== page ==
ANDERSON, WILLIAM STAFFORD (1884-1980)
ANDERSON, WILLIAM STAFFORD, lumber company head and MLA; b. Burnt Church, 16 Feb 1884, s/o William Anderson and Janet Sewell; brother of Walter Douglas Anderson; m. 1910, Huldah Helen Jane Morrison, d/o James Morrison and Margaret R. Young, of Burnt Church; d. Newcastle, 28 Mar 1980.
After attending the County Grammar School and the Saint John Business College, W. Stafford Anderson entered the family's lumber manufacturing and shipping business at Burnt Church. Five years later, in 1908, he formed W. S. Anderson & Co. At first this firm cut white birch in the vicinity of Ludlow village for shipment to Britain for use in the manufacture of spools for threads and twines. In 1916 Anderson built a spoolwood processing mill at Ludlow. It was destroyed by fire three years later, but in the early 1920s he had both spoolwood and long lumber mills on the North branch of the Cains River. In 1931 the W. S. Anderson Co. had one long lumber mill and three spoolwood mills in operation at different locations along the Miramichi.
In 1922 Anderson bought the former Canadian Gear Works property in Newcastle and opened the Anderson Manufacturing Co., a year-round sawmill business which was a subsidiary of W. S. Anderson & Co. In 1924 he took up residence in the town to join his brother Walter D. Anderson in the operation of the plant, while continuing to pursue his business interests elsewhere. Until the mid 1960s W. S. Anderson & Co., of which spoolwood remained an important product, had operations based at Chipman, N.B., and Loon Bay, Nfld, as well as in Newcastle. Anderson had various other business involvements, including a partnership in the 1920s and 30s in the MacTavish-Anderson Motor Co.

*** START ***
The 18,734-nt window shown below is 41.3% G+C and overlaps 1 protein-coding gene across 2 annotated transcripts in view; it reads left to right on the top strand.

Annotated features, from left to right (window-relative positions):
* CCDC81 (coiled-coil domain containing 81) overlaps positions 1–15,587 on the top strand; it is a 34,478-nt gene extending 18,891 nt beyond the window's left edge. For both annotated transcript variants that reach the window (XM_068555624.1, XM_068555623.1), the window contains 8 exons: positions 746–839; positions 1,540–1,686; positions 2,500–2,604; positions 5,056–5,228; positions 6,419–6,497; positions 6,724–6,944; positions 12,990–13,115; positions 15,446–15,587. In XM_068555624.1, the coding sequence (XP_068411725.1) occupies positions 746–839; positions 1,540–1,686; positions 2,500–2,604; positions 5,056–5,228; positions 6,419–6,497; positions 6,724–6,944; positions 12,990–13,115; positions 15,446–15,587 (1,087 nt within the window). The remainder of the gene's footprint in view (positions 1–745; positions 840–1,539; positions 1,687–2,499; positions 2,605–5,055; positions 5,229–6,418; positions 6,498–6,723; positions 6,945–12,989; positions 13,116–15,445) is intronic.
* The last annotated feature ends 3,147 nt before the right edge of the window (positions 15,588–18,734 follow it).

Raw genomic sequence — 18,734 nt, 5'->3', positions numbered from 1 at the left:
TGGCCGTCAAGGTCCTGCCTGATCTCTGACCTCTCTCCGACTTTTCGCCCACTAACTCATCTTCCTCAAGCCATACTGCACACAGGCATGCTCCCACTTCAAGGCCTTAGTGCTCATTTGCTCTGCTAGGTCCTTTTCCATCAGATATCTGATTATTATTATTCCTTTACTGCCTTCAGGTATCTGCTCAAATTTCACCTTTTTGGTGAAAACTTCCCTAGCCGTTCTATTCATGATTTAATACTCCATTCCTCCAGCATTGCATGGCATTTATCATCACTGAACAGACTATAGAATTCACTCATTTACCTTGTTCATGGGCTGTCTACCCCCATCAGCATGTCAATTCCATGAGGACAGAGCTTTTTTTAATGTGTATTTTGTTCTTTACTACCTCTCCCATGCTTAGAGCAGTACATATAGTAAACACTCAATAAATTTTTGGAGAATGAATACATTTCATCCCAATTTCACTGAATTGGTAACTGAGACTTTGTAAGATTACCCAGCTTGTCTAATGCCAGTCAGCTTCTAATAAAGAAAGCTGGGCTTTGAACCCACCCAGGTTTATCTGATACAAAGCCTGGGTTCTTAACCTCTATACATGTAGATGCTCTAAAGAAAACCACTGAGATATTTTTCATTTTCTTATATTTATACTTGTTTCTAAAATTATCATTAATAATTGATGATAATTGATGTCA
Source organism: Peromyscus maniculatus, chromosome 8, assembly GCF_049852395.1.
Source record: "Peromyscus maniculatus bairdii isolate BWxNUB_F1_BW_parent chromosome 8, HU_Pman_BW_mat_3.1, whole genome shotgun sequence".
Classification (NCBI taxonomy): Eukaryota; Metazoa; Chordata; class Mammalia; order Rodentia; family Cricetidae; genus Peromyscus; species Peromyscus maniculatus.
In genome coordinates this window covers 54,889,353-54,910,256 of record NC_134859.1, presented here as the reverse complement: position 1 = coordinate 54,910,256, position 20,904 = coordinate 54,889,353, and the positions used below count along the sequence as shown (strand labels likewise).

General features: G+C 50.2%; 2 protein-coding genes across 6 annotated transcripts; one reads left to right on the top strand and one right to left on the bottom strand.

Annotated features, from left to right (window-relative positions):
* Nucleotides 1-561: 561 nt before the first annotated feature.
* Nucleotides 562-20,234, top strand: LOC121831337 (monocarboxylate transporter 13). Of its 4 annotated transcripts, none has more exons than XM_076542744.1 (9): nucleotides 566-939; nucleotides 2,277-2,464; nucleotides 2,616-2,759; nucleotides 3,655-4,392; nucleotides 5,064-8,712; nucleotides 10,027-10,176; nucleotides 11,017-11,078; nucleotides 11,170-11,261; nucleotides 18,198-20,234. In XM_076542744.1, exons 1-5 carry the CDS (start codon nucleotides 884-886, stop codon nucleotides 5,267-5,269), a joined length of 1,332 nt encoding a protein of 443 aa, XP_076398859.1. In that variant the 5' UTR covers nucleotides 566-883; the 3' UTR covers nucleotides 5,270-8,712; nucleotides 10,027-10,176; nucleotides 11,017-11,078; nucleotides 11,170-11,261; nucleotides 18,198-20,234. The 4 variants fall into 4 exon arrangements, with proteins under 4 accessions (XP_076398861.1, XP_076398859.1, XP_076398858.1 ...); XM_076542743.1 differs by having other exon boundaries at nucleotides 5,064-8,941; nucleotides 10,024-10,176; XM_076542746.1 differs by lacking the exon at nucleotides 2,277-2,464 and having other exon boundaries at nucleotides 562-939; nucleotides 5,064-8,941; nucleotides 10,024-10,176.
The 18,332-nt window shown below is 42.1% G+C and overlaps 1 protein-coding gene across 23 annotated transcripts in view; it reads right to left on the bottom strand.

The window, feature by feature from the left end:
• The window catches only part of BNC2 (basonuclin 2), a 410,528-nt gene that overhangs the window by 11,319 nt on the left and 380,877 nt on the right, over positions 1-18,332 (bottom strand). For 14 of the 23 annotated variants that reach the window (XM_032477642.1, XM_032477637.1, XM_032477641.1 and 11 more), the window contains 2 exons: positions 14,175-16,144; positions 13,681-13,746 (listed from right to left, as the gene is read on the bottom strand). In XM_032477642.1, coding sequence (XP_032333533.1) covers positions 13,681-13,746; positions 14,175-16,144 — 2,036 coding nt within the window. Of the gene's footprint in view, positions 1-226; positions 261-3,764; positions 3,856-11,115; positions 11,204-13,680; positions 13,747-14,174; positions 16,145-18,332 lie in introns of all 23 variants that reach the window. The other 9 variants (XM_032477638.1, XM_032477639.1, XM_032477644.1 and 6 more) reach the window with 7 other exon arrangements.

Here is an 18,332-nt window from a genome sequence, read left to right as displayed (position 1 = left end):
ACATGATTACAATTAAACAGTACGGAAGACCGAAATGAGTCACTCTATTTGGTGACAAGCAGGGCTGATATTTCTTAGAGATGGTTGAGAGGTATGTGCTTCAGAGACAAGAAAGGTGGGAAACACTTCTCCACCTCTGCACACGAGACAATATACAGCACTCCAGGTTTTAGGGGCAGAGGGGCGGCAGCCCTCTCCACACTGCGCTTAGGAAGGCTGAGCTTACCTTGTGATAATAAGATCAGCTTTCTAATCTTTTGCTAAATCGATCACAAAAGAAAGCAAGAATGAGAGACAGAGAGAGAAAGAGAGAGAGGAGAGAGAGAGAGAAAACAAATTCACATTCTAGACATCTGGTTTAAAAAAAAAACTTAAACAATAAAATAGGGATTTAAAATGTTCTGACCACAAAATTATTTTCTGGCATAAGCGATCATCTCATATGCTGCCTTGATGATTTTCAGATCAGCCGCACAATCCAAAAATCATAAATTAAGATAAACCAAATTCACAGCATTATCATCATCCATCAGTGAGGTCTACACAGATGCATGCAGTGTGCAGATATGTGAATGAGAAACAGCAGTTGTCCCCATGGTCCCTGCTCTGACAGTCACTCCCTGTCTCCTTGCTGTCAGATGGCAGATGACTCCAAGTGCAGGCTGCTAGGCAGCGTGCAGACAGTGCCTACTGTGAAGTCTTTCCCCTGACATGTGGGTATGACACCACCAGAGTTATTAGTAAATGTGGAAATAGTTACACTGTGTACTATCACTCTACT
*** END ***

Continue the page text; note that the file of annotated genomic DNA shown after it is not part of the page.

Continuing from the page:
Anderson ran successfully as a Liberal in the provincial election of 1930 and was returned with strong voter support in the next four general elections, retaining a seat until his retirement from politics in 1956. He became a member of the cabinet of Premier A. Allison Dysart in 1935, at which time he was named chairman of the New Brunswick Electric Power Commission. He held the chairmanship until 1938, when he was appointed minister of public works. He kept the public works portfolio for the duration of Premier Dysart's term and throughout the premiership of John B. McNair; that is, until the Liberals were defeated by the Conservatives under Hugh John Flemming in 1952. The Anderson Bridge, across the North West Miramichi, attests to his success, as minister of public works, in having a modern highway bridge built to replace the Sinclair Bridge, which was destroyed by fire in 1947. An even more important political accomplishment of his from a Miramichi perspective was the successful lobbying which he did to have Chatham selected as the site for a military airfield. Construction of CFB Chatham began in 1940, and the base was opened in 1941.
Anderson possessed "an enormous capacity for hard work," as well as exceptional intellectual and personal qualities. These were reflected in his singular success in business and politics and in almost everything else that he attempted in life. In 1950 he was president of the Highland Society. In 1977 he was made a Freeman of the town of Newcastle. He was a member of the Masonic order and the United Church. He and his wife, Huldah H. J. Morrison, had four sons and three daughters. Their son J. Ernest Anderson served for a number of months as commanding officer of the North Shore Regiment in World War II and was later deputy minister of youth and welfare for New Brunswick. Their daughter Margaret J. Anderson, a Newcastle businesswoman, was named to the Senate of Canada in 1978 and sat until her retirement in 1994.
[b] Can. Who's Who 1948 [m] World 15 Oct 1910 [d] News 2 Apr 1980 / Advocate 23 Nov 1916, 11 Feb 1919, 12 Dec 1922; Bird; Commercial World 15 Dec 1960; Graves; Hist. Spoolwood Making; Leader 6 Jul 1956, 27 Jul 1977, 29 Mar 1978; Hist. Highland Soc.; Lee, A.; Martin; PPNB; PMC